I arrived not long after 4am to find a phalanx of photographer already in place, I was the twenty first on site. The first seated row comfortably strung across the track, the second row, also seated, had their tripods further extended at the ready and I joined the third row... not seated. In the half light it was easy to imagine ranked musketeers but the front row wouldn't need to reload so I wouldn't be stepping forward to take their place. Lucky I'm not short.

It was all well orchestrated, we first comers had taken station looking back up the track the way we'd come, only 10 metres from one of the Pittas' favourite feeding spots, and the subsequent tardy and ever-growing mob (I counted 42 vehicles when I left) camped at the top of the slope facing us, a good 100 metres from the hoped for action.

Then we waited... and waited.

We heard Pitta singing on four occasions but it wasn't until we'd been there nearly six hours that someone spotted a bird to our right coming uphill from the rear. I could hear leaf-tossing just over the ridge, it was close. Another anxious 30 minutes passed. Then there it was right in front of us, shutters clattered, the mob up the hill probably couldn't see more than a speck.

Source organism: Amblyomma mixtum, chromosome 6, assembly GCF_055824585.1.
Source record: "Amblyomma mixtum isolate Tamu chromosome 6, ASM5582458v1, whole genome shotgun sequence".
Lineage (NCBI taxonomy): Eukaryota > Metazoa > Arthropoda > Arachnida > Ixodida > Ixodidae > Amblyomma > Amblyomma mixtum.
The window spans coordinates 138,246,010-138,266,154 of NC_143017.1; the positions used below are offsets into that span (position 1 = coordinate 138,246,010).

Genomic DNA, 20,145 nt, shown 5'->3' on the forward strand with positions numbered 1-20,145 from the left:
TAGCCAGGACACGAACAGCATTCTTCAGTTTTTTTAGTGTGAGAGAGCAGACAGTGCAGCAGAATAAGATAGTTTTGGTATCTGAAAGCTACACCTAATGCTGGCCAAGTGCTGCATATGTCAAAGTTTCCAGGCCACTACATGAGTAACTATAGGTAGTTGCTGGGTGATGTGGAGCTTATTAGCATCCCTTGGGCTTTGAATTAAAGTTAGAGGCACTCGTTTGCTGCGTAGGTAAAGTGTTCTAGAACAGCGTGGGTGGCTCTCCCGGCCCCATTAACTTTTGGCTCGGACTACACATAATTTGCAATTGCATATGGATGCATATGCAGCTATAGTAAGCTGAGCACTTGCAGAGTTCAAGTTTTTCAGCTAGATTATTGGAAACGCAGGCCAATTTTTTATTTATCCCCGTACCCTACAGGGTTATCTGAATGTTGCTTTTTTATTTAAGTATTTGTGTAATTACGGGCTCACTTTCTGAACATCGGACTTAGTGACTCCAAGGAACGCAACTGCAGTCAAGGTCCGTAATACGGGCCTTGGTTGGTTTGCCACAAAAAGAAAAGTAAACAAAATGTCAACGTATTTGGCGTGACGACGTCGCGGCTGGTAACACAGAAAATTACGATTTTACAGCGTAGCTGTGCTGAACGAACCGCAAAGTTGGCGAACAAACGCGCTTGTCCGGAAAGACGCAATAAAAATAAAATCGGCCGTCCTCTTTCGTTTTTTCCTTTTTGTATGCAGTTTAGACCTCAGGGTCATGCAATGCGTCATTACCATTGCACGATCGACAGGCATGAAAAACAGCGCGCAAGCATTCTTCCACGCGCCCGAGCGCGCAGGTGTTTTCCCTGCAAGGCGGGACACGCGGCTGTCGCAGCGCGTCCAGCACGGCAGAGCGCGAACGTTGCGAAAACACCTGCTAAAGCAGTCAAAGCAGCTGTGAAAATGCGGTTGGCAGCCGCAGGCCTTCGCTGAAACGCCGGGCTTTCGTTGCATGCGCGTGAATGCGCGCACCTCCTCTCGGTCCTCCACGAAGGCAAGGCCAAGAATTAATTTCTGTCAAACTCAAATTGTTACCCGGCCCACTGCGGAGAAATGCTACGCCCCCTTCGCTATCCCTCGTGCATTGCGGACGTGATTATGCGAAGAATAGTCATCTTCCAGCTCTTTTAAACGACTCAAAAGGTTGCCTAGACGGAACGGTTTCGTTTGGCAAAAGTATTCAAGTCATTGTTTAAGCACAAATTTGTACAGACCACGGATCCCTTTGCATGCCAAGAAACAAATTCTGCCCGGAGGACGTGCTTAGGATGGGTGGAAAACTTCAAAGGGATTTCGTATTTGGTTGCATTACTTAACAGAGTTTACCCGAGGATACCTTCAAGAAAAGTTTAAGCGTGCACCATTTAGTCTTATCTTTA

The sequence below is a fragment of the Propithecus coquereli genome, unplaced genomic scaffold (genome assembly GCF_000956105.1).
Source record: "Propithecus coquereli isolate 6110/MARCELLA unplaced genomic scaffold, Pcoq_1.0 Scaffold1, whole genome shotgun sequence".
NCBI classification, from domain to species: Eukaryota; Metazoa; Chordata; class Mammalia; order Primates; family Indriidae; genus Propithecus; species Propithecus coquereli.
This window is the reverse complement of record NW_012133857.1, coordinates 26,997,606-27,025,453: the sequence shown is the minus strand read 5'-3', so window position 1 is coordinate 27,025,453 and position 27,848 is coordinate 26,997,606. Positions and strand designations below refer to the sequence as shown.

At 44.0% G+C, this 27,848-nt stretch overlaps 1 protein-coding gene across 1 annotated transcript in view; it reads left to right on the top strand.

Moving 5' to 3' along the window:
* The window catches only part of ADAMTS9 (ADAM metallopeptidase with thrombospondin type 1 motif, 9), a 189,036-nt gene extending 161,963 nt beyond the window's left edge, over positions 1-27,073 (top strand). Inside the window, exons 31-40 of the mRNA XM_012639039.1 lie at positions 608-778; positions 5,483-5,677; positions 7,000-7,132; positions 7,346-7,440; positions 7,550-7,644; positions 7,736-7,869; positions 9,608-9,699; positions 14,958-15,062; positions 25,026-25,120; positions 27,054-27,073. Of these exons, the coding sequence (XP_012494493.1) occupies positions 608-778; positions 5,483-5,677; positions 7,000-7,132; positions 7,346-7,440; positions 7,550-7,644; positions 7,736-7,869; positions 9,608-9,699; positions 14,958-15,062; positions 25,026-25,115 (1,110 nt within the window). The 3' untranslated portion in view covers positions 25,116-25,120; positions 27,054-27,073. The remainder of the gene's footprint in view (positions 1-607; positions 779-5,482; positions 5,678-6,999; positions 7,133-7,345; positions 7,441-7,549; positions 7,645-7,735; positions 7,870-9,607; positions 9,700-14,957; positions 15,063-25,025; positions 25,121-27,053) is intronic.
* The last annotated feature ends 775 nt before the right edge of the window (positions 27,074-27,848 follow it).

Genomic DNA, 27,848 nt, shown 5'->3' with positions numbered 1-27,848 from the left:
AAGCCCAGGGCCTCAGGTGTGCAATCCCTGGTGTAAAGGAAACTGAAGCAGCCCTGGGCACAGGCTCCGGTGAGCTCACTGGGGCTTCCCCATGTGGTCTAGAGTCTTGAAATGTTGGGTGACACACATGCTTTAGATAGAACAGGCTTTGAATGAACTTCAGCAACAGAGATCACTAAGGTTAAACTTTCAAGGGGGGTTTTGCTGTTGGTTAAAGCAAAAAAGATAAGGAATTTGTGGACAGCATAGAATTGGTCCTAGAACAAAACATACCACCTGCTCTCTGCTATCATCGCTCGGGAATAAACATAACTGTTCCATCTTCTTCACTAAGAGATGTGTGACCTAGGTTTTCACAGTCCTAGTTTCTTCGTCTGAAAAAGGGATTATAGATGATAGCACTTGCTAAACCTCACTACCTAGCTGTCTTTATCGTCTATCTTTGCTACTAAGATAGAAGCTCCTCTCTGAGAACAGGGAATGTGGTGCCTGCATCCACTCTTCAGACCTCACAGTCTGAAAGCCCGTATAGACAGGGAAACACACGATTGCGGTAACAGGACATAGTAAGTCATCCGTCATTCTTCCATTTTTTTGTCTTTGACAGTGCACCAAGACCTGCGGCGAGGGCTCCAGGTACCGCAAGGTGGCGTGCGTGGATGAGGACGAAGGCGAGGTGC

It stayed foraging then collecting nesting material for half an hour before flying off left. No sooner had it gone than someone in our group received a call that there was a Caspian Tern in Osaka. Cue a charge up the hill back to the cars as the many Osakans happy with the mornings outcome needed to get back in a hurry. The mob at the top of the slope offered little resistance as we pushed (politely) through, I must say I felt a little sorry for them. But hey, if your going for a bird, a woodland bird in particular, get there early; you don't want to arrive at half passed morning. Hmm, that's probably a bit harsh considering everyone was well behaved.

Perhaps it was the location and that a feeding spot was known but today was far more orderly than in previous years, the bird was given its space, no were recordings used and a large group behaved as well as any large group can. Splendid.

And this was the bird, just a few shots of many.

Thursday, 15 June 2017

2017... how many new birds at the half way point (non-passerines)